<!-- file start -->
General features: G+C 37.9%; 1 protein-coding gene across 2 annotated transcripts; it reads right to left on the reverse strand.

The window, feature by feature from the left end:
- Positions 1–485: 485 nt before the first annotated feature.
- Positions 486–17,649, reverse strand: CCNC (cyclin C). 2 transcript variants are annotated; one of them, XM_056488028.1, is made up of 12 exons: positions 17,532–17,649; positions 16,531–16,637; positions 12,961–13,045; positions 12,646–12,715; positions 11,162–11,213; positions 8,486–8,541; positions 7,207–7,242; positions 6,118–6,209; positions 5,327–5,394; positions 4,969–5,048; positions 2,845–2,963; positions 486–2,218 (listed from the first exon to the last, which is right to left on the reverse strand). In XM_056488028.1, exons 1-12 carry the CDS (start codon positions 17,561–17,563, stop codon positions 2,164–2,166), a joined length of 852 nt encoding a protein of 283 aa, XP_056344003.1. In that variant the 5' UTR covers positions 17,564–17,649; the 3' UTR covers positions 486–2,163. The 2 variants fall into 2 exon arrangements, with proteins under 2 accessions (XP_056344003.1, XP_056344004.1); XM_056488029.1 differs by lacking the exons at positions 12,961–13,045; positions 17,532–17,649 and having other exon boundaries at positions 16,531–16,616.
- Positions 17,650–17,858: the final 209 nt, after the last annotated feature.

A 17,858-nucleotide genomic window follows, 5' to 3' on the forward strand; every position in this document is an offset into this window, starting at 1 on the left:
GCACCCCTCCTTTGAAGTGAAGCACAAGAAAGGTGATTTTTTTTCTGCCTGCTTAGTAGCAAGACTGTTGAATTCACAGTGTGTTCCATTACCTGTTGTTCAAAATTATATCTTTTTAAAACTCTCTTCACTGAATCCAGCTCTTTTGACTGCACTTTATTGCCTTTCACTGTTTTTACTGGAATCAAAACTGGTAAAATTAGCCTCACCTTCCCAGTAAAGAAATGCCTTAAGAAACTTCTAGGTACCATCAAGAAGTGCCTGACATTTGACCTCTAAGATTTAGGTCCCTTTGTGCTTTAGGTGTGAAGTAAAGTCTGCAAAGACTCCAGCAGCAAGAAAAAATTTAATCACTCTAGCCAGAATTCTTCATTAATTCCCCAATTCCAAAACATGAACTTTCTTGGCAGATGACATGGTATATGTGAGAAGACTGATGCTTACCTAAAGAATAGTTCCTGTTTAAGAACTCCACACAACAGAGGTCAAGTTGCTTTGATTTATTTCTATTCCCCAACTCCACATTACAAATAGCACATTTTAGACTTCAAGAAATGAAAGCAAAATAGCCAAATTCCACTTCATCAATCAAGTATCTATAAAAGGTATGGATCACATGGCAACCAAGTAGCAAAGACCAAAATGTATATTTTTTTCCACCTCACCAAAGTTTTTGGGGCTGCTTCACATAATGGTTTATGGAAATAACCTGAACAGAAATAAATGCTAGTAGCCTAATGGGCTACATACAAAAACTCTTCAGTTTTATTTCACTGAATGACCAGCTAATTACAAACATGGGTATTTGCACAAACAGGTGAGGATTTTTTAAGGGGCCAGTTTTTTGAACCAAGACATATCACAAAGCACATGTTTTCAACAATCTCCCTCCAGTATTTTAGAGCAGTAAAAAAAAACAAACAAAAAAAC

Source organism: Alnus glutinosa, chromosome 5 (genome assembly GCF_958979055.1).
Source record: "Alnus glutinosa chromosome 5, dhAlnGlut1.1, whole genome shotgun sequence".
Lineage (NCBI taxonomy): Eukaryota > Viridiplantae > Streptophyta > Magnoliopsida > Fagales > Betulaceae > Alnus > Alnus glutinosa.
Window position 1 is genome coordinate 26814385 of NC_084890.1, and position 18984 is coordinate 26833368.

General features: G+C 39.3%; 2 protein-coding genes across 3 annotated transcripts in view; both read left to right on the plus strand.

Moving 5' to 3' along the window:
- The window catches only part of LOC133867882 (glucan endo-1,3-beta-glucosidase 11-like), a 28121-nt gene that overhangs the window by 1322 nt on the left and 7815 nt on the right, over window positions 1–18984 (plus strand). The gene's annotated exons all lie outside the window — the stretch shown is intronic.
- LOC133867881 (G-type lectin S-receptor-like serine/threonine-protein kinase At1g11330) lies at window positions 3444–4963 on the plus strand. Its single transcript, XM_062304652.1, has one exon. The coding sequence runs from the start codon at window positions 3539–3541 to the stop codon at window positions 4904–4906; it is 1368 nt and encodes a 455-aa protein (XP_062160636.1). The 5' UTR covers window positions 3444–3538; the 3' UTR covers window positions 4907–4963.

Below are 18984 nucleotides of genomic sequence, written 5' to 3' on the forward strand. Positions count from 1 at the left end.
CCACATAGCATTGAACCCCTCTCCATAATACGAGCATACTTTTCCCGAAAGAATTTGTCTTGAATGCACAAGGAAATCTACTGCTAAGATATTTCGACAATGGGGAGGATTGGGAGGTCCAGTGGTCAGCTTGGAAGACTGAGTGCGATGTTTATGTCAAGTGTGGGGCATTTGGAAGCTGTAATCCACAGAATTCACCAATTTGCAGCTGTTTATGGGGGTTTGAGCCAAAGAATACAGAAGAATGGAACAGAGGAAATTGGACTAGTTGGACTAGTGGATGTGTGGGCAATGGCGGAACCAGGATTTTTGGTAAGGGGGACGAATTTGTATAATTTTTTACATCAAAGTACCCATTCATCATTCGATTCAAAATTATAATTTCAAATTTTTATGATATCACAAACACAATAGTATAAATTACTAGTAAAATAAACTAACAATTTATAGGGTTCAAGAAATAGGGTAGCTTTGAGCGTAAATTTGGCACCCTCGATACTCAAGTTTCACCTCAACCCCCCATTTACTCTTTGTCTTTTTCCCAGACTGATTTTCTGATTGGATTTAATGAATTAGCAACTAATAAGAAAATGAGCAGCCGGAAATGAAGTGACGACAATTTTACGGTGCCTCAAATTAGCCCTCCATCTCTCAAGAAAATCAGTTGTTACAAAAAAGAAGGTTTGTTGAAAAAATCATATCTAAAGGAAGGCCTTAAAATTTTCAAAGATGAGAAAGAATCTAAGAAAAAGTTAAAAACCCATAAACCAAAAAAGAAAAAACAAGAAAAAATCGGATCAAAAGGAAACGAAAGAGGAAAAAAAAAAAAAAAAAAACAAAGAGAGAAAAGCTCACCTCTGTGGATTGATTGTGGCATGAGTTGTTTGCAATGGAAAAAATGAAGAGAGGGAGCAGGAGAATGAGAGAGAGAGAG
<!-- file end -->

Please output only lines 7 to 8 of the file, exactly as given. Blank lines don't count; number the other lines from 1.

GCACCCCTCCTTTGAAGTGAAGCACAAGAAAGGTGATTTTTTTTCTGCCTGCTTAGTAGCAAGACTGTTGAATTCACAGTGTGTTCCATTACCTGTTGTTCAAAATTATATCTTTTTAAAACTCTCTTCACTGAATCCAGCTCTTTTGACTGCACTTTATTGCCTTTCACTGTTTTTACTGGAATCAAAACTGGTAAAATTAGCCTCACCTTCCCAGTAAAGAAATGCCTTAAGAAACTTCTAGGTACCATCAAGAAGTGCCTGACATTTGACCTCTAAGATTTAGGTCCCTTTGTGCTTTAGGTGTGAAGTAAAGTCTGCAAAGACTCCAGCAGCAAGAAAAAATTTAATCACTCTAGCCAGAATTCTTCATTAATTCCCCAATTCCAAAACATGAACTTTCTTGGCAGATGACATGGTATATGTGAGAAGACTGATGCTTACCTAAAGAATAGTTCCTGTTTAAGAACTCCACACAACAGAGGTCAAGTTGCTTTGATTTATTTCTATTCCCCAACTCCACATTACAAATAGCACATTTTAGACTTCAAGAAATGAAAGCAAAATAGCCAAATTCCACTTCATCAATCAAGTATCTATAAAAGGTATGGATCACATGGCAACCAAGTAGCAAAGACCAAAATGTATATTTTTTTCCACCTCACCAAAGTTTTTGGGGCTGCTTCACATAATGGTTTATGGAAATAACCTGAACAGAAATAAATGCTAGTAGCCTAATGGGCTACATACAAAAACTCTTCAGTTTTATTTCACTGAATGACCAGCTAATTACAAACATGGGTATTTGCACAAACAGGTGAGGATTTTTTAAGGGGCCAGTTTTTTGAACCAAGACATATCACAAAGCACATGTTTTCAACAATCTCCCTCCAGTATTTTAGAGCAGTAAAAAAAAACAAACAAAAAAAC

Source organism: Alnus glutinosa, chromosome 5 (genome assembly GCF_958979055.1).